In the hangar where Howard Hughes built the Spruce Goose, DreamWorks unveiled plans Dec. 13 for a 1,000-acre studio and back-lot, billed as the prototype for 21st century production and no less than a savior for Los Angeles’ economic problems.
The new studio, to be called “DreamWorks Studio at Playa Vista,” is scheduled to break ground in June and to be finished in 21/2 years. IBM, Silicon Graphics and Digital Domain intend to locate facilities at the site.
The DreamWorks partners – Steven Spielberg, Jeffrey Katzenberg and David Geffen – also will be joint-venture partners in the entire Playa Vista project, which includes the studio, retail shops, businesses and 3,246 homes in its first phase.
For Spielberg, DreamWorks Studio represents the realization of a lifelong dream; politicians and business leaders see it as an infusion of an initial 8,000 new jobs; and the surrounding community regards it as a model for neighborhoods of the future.
The trio and its partners will provide $200 million in equity and another $550 million will come from financing for the first phase. The project still faces a few hurdles, including opposition from environmental groups and community activists, some of whom picketed the gathering.
Supporters note that the developers will give $12 million for cleanup and reconstruction of the tidelands area on the east end of the site.
Inside the gates of the former Hughes Aircraft Co. plant, dozens of politicians and business officials hailed the DreamWorks deal as a landmark in L.A.’s bid to become a multimedia capital.
“To say I am pleased and proud would be a terrible understatement,” Gov. Pete Wilson said. “I’m pleased as hell…. In my prior incarnation as a mayor, I would have sold my children to get a project like this.”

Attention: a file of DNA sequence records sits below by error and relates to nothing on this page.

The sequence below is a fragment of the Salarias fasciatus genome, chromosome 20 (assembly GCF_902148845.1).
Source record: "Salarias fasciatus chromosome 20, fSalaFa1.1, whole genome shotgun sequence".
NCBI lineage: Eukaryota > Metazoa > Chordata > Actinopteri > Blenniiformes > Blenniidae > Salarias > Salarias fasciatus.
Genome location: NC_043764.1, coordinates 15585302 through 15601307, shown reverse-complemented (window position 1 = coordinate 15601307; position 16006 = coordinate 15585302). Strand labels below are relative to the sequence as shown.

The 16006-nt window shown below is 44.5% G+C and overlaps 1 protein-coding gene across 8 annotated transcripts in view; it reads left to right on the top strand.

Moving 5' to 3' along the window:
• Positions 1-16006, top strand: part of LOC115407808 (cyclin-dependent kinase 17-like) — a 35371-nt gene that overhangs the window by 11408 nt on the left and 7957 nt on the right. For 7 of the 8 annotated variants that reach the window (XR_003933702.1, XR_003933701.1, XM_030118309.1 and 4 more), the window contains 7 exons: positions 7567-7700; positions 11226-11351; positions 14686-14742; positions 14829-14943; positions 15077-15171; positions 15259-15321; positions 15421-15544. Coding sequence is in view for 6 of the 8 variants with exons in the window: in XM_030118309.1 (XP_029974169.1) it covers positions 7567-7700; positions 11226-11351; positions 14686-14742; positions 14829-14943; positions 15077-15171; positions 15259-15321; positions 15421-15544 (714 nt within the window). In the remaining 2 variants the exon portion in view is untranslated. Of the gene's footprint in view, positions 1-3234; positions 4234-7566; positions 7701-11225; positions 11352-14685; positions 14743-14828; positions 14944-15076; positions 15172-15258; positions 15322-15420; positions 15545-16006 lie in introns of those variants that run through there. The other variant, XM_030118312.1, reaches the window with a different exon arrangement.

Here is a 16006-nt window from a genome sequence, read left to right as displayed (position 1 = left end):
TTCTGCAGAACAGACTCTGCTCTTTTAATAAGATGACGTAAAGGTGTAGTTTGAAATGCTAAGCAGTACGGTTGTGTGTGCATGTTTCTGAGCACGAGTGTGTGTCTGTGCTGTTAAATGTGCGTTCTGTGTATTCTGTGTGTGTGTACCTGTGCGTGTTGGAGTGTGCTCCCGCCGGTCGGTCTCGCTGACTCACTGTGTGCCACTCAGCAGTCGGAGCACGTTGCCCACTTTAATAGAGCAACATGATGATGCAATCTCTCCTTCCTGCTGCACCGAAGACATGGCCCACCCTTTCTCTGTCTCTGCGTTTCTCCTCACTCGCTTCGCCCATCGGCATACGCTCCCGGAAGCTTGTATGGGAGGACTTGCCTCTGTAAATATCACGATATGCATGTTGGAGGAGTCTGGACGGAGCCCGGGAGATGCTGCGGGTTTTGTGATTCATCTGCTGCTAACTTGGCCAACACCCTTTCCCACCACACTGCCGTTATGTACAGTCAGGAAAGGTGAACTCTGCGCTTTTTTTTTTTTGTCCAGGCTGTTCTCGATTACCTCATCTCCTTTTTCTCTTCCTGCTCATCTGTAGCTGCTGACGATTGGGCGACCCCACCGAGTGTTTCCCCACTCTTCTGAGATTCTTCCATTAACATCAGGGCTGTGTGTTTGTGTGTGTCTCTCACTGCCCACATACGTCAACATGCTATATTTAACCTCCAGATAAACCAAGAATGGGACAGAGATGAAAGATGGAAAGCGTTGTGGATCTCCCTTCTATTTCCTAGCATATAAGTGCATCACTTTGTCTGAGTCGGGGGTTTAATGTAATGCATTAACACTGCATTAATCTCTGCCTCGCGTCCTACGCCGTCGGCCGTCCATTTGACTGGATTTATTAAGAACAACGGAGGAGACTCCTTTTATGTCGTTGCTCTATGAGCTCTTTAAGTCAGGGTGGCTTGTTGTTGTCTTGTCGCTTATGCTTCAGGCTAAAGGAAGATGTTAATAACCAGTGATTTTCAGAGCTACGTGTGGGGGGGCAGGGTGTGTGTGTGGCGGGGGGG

DreamWorks was lured to the site by a $70 million package of incentives – including tax breaks, discounts on permits and the state’s waiver of the $40 million cost to build new roads and other street improvements. The complex will include a 42,000-square-foot soundstage – which DreamWorks said would be the world’s largest – plus another 20 TV and feature soundstages.
An additional 2 million square feet of space will be available to other prospective tenants, expected to include firms involved in sound technology, commercials and post-production.
“There are technology companies who are already affiliated with us, as well as a number of them who just see this as an opportunity to take advantage of this convergence on this campus,” Katzenberg said.
Digital Domain, the special effects and multimedia company headed up by James Cameron, Scott Ross and Stan Winston, will be among the first outsiders to rent space.
In addition, IBM, GTE and Silicon Graphics will be the first participants in Playa Vista’s “technology alliance.” GTE will build a fiber-optic ring and high-capacity communications network of audio and video services for the DreamWorks studio and nearby businesses and residences.
The network will allow tenants to send and receive voice, data and video at extremely high speed. The network also will allow DreamWorks and other entertainment clients to link their production and post operations with other facilities.
The Playa Vista community is being billed as a “prototype community of the future,” using reclaimed water and on-site recycling, as well as a clean fuel internal transit system.